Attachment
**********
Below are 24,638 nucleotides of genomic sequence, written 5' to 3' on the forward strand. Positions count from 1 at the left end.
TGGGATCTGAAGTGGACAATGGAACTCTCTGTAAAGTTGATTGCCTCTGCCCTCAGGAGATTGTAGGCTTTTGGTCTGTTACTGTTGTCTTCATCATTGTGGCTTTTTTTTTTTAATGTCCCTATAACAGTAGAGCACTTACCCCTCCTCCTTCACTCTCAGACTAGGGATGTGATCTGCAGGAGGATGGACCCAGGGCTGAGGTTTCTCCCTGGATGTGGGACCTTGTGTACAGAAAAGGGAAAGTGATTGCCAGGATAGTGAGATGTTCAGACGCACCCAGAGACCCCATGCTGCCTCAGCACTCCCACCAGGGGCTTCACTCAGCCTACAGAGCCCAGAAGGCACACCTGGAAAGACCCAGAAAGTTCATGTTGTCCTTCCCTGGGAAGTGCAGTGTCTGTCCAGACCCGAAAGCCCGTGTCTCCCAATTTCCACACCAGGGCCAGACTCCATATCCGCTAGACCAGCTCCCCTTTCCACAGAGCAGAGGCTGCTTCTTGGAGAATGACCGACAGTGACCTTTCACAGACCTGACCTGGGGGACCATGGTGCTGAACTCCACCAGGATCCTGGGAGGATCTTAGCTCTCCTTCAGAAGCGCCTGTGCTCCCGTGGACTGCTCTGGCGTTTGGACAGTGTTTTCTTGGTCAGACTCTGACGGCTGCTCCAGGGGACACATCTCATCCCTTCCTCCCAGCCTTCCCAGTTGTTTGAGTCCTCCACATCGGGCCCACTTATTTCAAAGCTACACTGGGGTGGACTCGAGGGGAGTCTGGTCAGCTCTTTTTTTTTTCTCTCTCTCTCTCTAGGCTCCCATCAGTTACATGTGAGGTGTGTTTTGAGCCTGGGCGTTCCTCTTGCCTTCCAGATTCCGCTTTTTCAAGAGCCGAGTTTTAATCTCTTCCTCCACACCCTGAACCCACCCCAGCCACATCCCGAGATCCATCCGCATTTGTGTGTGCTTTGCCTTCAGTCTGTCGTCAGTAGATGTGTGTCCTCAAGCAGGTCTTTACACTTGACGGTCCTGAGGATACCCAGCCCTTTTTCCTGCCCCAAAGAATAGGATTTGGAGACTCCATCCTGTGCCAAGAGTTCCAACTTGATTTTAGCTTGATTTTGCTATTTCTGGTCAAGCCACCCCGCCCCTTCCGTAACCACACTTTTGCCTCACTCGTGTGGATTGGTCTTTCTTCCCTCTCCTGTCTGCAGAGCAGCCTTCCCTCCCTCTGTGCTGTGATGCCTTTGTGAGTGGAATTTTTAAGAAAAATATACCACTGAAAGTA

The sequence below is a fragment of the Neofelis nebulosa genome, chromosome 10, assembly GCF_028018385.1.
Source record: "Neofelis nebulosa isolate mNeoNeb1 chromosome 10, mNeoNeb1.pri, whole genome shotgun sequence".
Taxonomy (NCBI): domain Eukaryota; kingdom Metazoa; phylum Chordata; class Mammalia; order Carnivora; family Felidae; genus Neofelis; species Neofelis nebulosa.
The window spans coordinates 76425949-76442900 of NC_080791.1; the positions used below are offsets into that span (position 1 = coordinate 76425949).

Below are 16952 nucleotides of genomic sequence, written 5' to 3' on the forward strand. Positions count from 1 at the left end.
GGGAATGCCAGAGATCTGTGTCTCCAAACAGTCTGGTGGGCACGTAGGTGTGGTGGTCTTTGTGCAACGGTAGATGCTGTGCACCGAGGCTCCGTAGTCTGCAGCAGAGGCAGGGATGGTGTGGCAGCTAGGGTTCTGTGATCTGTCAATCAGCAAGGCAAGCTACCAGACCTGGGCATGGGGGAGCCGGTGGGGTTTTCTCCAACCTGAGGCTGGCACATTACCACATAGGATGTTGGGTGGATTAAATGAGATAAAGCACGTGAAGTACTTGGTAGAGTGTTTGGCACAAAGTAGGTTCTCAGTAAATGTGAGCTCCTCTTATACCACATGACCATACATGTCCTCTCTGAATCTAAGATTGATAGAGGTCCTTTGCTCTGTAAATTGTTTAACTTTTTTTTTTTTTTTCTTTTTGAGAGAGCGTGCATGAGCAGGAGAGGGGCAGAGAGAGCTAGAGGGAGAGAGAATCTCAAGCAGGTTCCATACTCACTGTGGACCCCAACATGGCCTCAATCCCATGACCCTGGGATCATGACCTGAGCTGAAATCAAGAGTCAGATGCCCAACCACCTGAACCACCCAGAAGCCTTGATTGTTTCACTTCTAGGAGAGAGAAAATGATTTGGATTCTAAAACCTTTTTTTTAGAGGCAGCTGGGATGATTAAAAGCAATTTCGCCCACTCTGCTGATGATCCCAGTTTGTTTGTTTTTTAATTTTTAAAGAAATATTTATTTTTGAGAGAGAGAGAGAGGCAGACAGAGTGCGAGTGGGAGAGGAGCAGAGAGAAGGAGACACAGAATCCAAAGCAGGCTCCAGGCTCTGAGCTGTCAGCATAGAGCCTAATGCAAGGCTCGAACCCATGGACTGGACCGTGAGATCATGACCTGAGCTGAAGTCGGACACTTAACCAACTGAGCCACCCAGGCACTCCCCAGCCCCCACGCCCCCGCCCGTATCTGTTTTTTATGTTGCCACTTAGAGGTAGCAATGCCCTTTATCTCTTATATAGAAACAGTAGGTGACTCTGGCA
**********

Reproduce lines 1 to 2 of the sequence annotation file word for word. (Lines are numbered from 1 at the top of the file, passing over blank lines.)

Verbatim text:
Below are 24,638 nucleotides of genomic sequence, written 5' to 3' on the forward strand. Positions count from 1 at the left end.
TGGGATCTGAAGTGGACAATGGAACTCTCTGTAAAGTTGATTGCCTCTGCCCTCAGGAGATTGTAGGCTTTTGGTCTGTTACTGTTGTCTTCATCATTGTGGCTTTTTTTTTTTAATGTCCCTATAACAGTAGAGCACTTACCCCTCCTCCTTCACTCTCAGACTAGGGATGTGATCTGCAGGAGGATGGACCCAGGGCTGAGGTTTCTCCCTGGATGTGGGACCTTGTGTACAGAAAAGGGAAAGTGATTGCCAGGATAGTGAGATGTTCAGACGCACCCAGAGACCCCATGCTGCCTCAGCACTCCCACCAGGGGCTTCACTCAGCCTACAGAGCCCAGAAGGCACACCTGGAAAGACCCAGAAAGTTCATGTTGTCCTTCCCTGGGAAGTGCAGTGTCTGTCCAGACCCGAAAGCCCGTGTCTCCCAATTTCCACACCAGGGCCAGACTCCATATCCGCTAGACCAGCTCCCCTTTCCACAGAGCAGAGGCTGCTTCTTGGAGAATGACCGACAGTGACCTTTCACAGACCTGACCTGGGGGACCATGGTGCTGAACTCCACCAGGATCCTGGGAGGATCTTAGCTCTCCTTCAGAAGCGCCTGTGCTCCCGTGGACTGCTCTGGCGTTTGGACAGTGTTTTCTTGGTCAGACTCTGACGGCTGCTCCAGGGGACACATCTCATCCCTTCCTCCCAGCCTTCCCAGTTGTTTGAGTCCTCCACATCGGGCCCACTTATTTCAAAGCTACACTGGGGTGGACTCGAGGGGAGTCTGGTCAGCTCTTTTTTTTTTCTCTCTCTCTCTCTAGGCTCCCATCAGTTACATGTGAGGTGTGTTTTGAGCCTGGGCGTTCCTCTTGCCTTCCAGATTCCGCTTTTTCAAGAGCCGAGTTTTAATCTCTTCCTCCACACCCTGAACCCACCCCAGCCACATCCCGAGATCCATCCGCATTTGTGTGTGCTTTGCCTTCAGTCTGTCGTCAGTAGATGTGTGTCCTCAAGCAGGTCTTTACACTTGACGGTCCTGAGGATACCCAGCCCTTTTTCCTGCCCCAAAGAATAGGATTTGGAGACTCCATCCTGTGCCAAGAGTTCCAACTTGATTTTAGCTTGATTTTGCTATTTCTGGTCAAGCCACCCCGCCCCTTCCGTAACCACACTTTTGCCTCACTCGTGTGGATTGGTCTTTCTTCCCTCTCCTGTCTGCAGAGCAGCCTTCCCTCCCTCTGTGCTGTGATGCCTTTGTGAGTGGAATTTTTAAGAAAAATATACCACTGAAAGTA